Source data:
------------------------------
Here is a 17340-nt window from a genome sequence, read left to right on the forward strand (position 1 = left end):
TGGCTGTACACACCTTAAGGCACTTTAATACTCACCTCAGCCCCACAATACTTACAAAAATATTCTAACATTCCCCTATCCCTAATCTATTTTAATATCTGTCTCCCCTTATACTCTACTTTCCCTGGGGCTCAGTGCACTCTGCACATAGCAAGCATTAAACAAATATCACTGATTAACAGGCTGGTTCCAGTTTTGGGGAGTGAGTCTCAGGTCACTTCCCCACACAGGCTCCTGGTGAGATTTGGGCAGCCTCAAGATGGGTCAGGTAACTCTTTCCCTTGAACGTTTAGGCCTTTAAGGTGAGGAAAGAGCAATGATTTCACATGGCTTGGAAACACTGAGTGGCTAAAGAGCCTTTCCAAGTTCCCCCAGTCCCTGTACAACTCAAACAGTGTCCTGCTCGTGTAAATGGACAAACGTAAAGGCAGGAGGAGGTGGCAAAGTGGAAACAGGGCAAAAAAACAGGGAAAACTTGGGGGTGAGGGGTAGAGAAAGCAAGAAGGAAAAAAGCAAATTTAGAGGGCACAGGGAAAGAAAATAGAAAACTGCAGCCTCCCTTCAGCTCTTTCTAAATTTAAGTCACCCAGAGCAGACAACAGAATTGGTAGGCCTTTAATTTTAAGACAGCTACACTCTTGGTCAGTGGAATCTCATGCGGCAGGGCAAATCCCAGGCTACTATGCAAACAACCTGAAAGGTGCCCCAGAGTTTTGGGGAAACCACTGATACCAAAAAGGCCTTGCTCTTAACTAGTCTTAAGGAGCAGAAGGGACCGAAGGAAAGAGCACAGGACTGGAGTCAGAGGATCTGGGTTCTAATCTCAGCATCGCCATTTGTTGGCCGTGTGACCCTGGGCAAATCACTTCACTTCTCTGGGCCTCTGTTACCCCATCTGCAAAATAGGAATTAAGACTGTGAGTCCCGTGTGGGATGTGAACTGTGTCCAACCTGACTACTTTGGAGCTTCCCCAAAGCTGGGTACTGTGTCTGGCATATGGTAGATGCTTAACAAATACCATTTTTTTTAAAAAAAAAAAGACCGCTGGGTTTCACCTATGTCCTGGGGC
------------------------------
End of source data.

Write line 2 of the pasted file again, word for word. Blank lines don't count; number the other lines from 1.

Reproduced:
TGGCTGTACACACCTTAAGGCACTTTAATACTCACCTCAGCCCCACAATACTTACAAAAATATTCTAACATTCCCCTATCCCTAATCTATTTTAATATCTGTCTCCCCTTATACTCTACTTTCCCTGGGGCTCAGTGCACTCTGCACATAGCAAGCATTAAACAAATATCACTGATTAACAGGCTGGTTCCAGTTTTGGGGAGTGAGTCTCAGGTCACTTCCCCACACAGGCTCCTGGTGAGATTTGGGCAGCCTCAAGATGGGTCAGGTAACTCTTTCCCTTGAACGTTTAGGCCTTTAAGGTGAGGAAAGAGCAATGATTTCACATGGCTTGGAAACACTGAGTGGCTAAAGAGCCTTTCCAAGTTCCCCCAGTCCCTGTACAACTCAAACAGTGTCCTGCTCGTGTAAATGGACAAACGTAAAGGCAGGAGGAGGTGGCAAAGTGGAAACAGGGCAAAAAAACAGGGAAAACTTGGGGGTGAGGGGTAGAGAAAGCAAGAAGGAAAAAAGCAAATTTAGAGGGCACAGGGAAAGAAAATAGAAAACTGCAGCCTCCCTTCAGCTCTTTCTAAATTTAAGTCACCCAGAGCAGACAACAGAATTGGTAGGCCTTTAATTTTAAGACAGCTACACTCTTGGTCAGTGGAATCTCATGCGGCAGGGCAAATCCCAGGCTACTATGCAAACAACCTGAAAGGTGCCCCAGAGTTTTGGGGAAACCACTGATACCAAAAAGGCCTTGCTCTTAACTAGTCTTAAGGAGCAGAAGGGACCGAAGGAAAGAGCACAGGACTGGAGTCAGAGGATCTGGGTTCTAATCTCAGCATCGCCATTTGTTGGCCGTGTGACCCTGGGCAAATCACTTCACTTCTCTGGGCCTCTGTTACCCCATCTGCAAAATAGGAATTAAGACTGTGAGTCCCGTGTGGGATGTGAACTGTGTCCAACCTGACTACTTTGGAGCTTCCCCAAAGCTGGGTACTGTGTCTGGCATATGGTAGATGCTTAACAAATACCATTTTTTTTAAAAAAAAAAAGACCGCTGGGTTTCACCTATGTCCTGGGGC